Simon trained as a biologist, receiving a BSc and PhD from the University of Southampton and has worked in the radiation protection field for over 25 years. In his role of Head of Radiation Effects Department he has responsibility for epidemiological and experimental research related to radiation risk; this includes both ionising and non-ionising radiations and ultra-violet light. He has wide ranging research interests on the mechanisms of radiogenic diseases.
Ken's area of research began in the field of tumour viruses (Hepatitis B Virus, Papillomavirus and Adeno-associated virus) and gradually extended to tumorigenesis, DNA damage, Radiobiology, Cardiovascular Disease, and Ageing.
Liz is a Ph. D. physics graduate with 10 years of experience as a Radiation Protection Scientist at PHE's Centre for Radiation, Chemical and Environmental Effects. As head of the Cytogenetics Group and the Chromosome Dosimetry Service, Liz's main field of research is radiation biodosimetry - using the cytogenetic (cellular and chromosomal) effects of ionising radiation to estimate individual doses.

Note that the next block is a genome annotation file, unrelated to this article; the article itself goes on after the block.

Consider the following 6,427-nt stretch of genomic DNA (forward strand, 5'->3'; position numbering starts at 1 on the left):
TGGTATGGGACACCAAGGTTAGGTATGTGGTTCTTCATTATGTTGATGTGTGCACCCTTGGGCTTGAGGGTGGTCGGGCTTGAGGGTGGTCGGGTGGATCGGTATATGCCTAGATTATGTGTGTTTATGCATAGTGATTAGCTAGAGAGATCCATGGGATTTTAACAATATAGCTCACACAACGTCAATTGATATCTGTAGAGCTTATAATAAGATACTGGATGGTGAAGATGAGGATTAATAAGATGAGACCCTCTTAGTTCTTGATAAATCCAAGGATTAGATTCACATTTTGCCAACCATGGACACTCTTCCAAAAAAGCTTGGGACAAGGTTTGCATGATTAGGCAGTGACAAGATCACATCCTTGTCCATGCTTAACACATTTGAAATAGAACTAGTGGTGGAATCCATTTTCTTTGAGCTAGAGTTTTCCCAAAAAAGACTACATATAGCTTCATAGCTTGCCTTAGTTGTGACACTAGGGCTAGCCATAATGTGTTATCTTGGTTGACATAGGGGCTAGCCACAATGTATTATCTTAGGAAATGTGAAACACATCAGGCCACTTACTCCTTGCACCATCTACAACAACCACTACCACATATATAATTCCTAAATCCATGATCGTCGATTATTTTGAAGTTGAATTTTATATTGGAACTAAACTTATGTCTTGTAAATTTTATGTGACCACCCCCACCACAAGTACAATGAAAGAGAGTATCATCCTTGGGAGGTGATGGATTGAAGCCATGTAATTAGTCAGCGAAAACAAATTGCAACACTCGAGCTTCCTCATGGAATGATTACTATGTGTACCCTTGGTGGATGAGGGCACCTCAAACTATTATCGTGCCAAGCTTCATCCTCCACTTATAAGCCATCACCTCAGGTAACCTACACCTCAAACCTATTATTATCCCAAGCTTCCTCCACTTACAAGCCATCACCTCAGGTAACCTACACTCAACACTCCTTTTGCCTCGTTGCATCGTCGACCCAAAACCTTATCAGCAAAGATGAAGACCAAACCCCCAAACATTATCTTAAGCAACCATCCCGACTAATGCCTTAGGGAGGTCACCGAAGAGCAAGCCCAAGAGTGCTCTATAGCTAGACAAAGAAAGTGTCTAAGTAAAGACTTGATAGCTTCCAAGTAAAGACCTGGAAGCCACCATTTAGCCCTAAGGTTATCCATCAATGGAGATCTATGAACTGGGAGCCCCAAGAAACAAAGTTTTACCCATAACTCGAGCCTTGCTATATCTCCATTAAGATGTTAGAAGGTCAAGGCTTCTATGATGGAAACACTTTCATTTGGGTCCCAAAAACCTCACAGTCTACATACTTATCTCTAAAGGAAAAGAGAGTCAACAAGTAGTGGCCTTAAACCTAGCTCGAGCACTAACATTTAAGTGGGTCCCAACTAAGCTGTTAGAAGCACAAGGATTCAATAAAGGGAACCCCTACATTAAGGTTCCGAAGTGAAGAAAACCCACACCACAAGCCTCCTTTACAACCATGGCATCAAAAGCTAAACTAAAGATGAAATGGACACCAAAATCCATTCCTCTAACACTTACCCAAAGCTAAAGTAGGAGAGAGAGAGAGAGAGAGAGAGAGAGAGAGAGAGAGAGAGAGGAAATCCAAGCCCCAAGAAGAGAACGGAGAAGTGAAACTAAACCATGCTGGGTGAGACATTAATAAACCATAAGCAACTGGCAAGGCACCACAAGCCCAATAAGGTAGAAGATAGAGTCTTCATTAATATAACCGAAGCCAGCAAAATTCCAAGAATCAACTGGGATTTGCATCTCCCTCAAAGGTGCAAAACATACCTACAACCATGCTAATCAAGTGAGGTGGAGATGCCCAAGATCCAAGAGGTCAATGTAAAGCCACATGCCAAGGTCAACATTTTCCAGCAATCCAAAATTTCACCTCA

After obtaining a Master's degree in cellular and integrative neuroscience at University of Strasbourg (France) and a PhD in medicine in the field of neurophysiology of pain at University of Helsinki (Finland), Nora moved to the UK as a post-doc in neurobehavioural genetics at the MRC Harwell (UK) and then joined PHE to lead the Neurobiology group.
Christophe identified the first radiotherapy patient whose radiation toxicity was due to a defect in DNA DSB repair which was thought to be almost incompatible with survival at the time; it was found later that the patient had a mutation in ligase IV. After several post-doctorate positions, Christophe became in 2005 the head of the Cancer Mechanisms and Biomarkers group in the Radiation Effects department.